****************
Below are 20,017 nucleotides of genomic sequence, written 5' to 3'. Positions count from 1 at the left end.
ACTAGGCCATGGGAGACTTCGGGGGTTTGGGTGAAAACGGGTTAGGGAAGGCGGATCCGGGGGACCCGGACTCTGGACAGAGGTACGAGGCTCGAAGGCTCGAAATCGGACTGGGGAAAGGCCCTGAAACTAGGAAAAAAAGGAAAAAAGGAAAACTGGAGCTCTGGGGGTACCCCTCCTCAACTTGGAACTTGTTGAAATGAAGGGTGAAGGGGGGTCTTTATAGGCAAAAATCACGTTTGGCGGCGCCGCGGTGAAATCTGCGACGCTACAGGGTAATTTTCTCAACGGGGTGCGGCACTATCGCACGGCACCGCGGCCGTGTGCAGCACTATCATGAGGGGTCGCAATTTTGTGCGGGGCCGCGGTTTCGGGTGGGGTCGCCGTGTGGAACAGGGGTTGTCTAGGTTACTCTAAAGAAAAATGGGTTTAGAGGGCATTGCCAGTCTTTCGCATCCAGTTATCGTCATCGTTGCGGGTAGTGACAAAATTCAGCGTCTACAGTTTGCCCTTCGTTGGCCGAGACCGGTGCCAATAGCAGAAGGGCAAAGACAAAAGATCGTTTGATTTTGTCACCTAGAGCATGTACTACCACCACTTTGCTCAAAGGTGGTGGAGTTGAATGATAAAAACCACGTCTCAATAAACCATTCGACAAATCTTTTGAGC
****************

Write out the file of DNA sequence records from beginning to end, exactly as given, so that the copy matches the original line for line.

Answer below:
Below are 20,017 nucleotides of genomic sequence, written 5' to 3'. Positions count from 1 at the left end.
ACTAGGCCATGGGAGACTTCGGGGGTTTGGGTGAAAACGGGTTAGGGAAGGCGGATCCGGGGGACCCGGACTCTGGACAGAGGTACGAGGCTCGAAGGCTCGAAATCGGACTGGGGAAAGGCCCTGAAACTAGGAAAAAAAGGAAAAAAGGAAAACTGGAGCTCTGGGGGTACCCCTCCTCAACTTGGAACTTGTTGAAATGAAGGGTGAAGGGGGGTCTTTATAGGCAAAAATCACGTTTGGCGGCGCCGCGGTGAAATCTGCGACGCTACAGGGTAATTTTCTCAACGGGGTGCGGCACTATCGCACGGCACCGCGGCCGTGTGCAGCACTATCATGAGGGGTCGCAATTTTGTGCGGGGCCGCGGTTTCGGGTGGGGTCGCCGTGTGGAACAGGGGTTGTCTAGGTTACTCTAAAGAAAAATGGGTTTAGAGGGCATTGCCAGTCTTTCGCATCCAGTTATCGTCATCGTTGCGGGTAGTGACAAAATTCAGCGTCTACAGTTTGCCCTTCGTTGGCCGAGACCGGTGCCAATAGCAGAAGGGCAAAGACAAAAGATCGTTTGATTTTGTCACCTAGAGCATGTACTACCACCACTTTGCTCAAAGGTGGTGGAGTTGAATGATAAAAACCACGTCTCAATAAACCATTCGACAAATCTTTTGAGC